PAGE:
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Dancing for science: Annebelle Kok finalist of Dance Your PhD

Explaining your PhD research to others can be quite difficult, especially without talking! PhD student Annebelle Kok of the Institute of Biology Leiden was one of the finalists of the 'Dance Your PhD' competition of scientific journal Science. ‘You have to understand your own research well if you are to express it in dance.’

Explanation in dance

Dance is not the most obvious medium to talk about research,' says Kok. She has been dancing since she was twelve years old. Yet, the competition is not necessarily about who dances best. ‘It's mainly about creativity and your explanation, and whether you can convey your message.’ It is precisely this challenge that makes this competition so much fun, says Kok. ‘You have to have your own research very well in mind in order to be able to express it in dance. Scientific communication, therefore, helps you to better understand and structure your own research'. Kok was among the 12 finalists who were chosen from a total of 50 submitted films.

Underwater noise

Dance is not the most obvious medium to talk about research,' says Kok. She has been dancing since she was twelve years old. Yet, the competition is not necessarily about who dances best. ‘It's mainly about creativity and your explanation, and whether you can convey your message.’ It is precisely this challenge that makes this competition so much fun, says Kok. ‘You have to have your own research very well in mind in order to be able to express it in dance. Scientific communication, therefore, helps you to better understand and structure your own research'. Kok was among the 12 finalists who were chosen from a total of 50 submitted films.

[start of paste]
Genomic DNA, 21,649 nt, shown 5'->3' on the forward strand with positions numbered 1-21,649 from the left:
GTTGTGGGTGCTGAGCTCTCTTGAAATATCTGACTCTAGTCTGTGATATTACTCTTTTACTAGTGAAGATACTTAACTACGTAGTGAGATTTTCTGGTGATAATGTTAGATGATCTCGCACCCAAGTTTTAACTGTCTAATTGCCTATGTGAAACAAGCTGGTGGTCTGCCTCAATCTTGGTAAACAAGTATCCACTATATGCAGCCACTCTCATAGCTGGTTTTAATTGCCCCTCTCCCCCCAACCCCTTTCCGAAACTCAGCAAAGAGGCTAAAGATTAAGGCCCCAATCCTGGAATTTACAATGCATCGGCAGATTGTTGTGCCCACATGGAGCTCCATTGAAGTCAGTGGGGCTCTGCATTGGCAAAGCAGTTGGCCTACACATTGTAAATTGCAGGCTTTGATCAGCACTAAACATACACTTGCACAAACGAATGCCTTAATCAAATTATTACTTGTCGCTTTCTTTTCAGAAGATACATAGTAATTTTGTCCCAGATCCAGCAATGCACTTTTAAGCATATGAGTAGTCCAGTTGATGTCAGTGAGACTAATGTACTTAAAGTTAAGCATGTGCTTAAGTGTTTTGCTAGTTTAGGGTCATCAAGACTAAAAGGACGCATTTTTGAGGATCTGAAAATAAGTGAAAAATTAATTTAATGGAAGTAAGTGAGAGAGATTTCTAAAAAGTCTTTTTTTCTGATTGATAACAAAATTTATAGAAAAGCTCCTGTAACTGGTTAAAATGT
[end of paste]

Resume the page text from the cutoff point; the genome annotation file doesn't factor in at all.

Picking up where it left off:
The effects of noise on predator prey interactions in a marine ecosystem - Annebelle Kok

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Dancing on the beach

After Kok had thought up the scenes and choreography and everything had been rehearsed, she and her friends filmed the dance on the beach near Katwijk. 'It was a cold summer's day, so we drew a lot of attention in our dolphin and fish outfits', she laughs. The subsequent editing was quite a challenge: 'It turned out to be more work than just sticking the clips together. For the comprehension, it is very decisive when you cut exactly and also when the text appears on the screen. That was interesting to learn, and certainly useful for presentations in the future.' Kok will perhaps use the video as a layperson's talk in the defence of her thesis at the end of this year. It would be a bit too stressful to perform the dance live and in a fish costume,' she adds laughing.

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